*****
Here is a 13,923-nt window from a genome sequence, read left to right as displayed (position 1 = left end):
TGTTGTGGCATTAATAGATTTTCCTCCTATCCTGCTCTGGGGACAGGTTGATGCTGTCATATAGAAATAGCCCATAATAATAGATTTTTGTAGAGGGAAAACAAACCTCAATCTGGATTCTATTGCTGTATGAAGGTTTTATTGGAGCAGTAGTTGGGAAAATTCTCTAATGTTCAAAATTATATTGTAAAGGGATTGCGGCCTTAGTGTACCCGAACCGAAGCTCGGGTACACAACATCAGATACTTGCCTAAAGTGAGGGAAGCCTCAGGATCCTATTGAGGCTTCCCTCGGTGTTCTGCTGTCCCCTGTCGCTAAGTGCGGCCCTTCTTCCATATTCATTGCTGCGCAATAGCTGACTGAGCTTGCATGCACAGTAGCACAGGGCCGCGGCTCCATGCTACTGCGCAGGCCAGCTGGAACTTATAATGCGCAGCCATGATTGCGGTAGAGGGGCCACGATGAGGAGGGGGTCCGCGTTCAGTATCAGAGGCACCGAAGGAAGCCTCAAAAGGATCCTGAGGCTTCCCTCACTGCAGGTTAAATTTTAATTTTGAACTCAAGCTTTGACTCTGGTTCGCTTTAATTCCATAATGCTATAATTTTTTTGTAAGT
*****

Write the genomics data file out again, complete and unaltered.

Here is a 13,923-nt window from a genome sequence, read left to right as displayed (position 1 = left end):
TGTTGTGGCATTAATAGATTTTCCTCCTATCCTGCTCTGGGGACAGGTTGATGCTGTCATATAGAAATAGCCCATAATAATAGATTTTTGTAGAGGGAAAACAAACCTCAATCTGGATTCTATTGCTGTATGAAGGTTTTATTGGAGCAGTAGTTGGGAAAATTCTCTAATGTTCAAAATTATATTGTAAAGGGATTGCGGCCTTAGTGTACCCGAACCGAAGCTCGGGTACACAACATCAGATACTTGCCTAAAGTGAGGGAAGCCTCAGGATCCTATTGAGGCTTCCCTCGGTGTTCTGCTGTCCCCTGTCGCTAAGTGCGGCCCTTCTTCCATATTCATTGCTGCGCAATAGCTGACTGAGCTTGCATGCACAGTAGCACAGGGCCGCGGCTCCATGCTACTGCGCAGGCCAGCTGGAACTTATAATGCGCAGCCATGATTGCGGTAGAGGGGCCACGATGAGGAGGGGGTCCGCGTTCAGTATCAGAGGCACCGAAGGAAGCCTCAAAAGGATCCTGAGGCTTCCCTCACTGCAGGTTAAATTTTAATTTTGAACTCAAGCTTTGACTCTGGTTCGCTTTAATTCCATAATGCTATAATTTTTTTGTAAGT